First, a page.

Certified legal translation services and legal interpretation services by court-certified interpreters play an important role in copyright infringement cases. The Supreme Court recently granted certiorari to consider whether the first sale doctrine is applicable to imported goods manufactured abroad within the context of copyright infringement. The first sale doctrine (17 USC section 109(a)) is a defense to a copyright infringement claim where the owner of the copyright consents to the first sale of its copyright work. However, there is question as to whether this defense applies when the copyrighted work is manufactured and first sold abroad.
In Omega v. Costco Wholesale Corp, 531 F.3d 982 (9th Cir. 2008), the Plaintiff’s copyrighted work was affixed to watches manufactured in Switzerland and first sold to authorized distributors abroad before being purchased by third parties before being sold to Costco. Omega sued Costco for copyright infringement once the watches were sold in the US, alleging that they had not authorized the sale of the watches domestically. Costco, in response, raised the first sale doctrine as its defense.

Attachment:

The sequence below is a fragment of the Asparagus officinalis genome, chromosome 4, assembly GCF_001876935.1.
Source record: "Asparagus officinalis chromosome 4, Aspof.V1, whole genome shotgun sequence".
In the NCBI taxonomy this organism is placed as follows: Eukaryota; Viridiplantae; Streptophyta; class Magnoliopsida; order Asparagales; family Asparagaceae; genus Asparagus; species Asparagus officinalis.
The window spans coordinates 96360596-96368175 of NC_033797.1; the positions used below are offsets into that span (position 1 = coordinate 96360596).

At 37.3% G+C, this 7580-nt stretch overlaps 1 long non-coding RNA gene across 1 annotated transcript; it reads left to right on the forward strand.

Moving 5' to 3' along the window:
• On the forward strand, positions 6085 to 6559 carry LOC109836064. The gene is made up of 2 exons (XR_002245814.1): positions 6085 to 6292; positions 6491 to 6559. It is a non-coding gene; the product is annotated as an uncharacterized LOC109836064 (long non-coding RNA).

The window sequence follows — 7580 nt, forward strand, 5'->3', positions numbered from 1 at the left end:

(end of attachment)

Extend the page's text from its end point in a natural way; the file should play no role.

The court, on appeal, ruled for Omega, paying particular attention to the foreign language translation of the original agreement. According to the court, the phrase ‘lawfully made under this title’ used in the agreement gives first sale protection only to copies legally made and sold in the US. The court went on to explain its reasoning for restricting the doctrine so as to both avoid an impermissible extension of the Copyright Act extraterritorially and to avoid undercutting a copyright owner’s rights against unauthorized importation of copies of its work.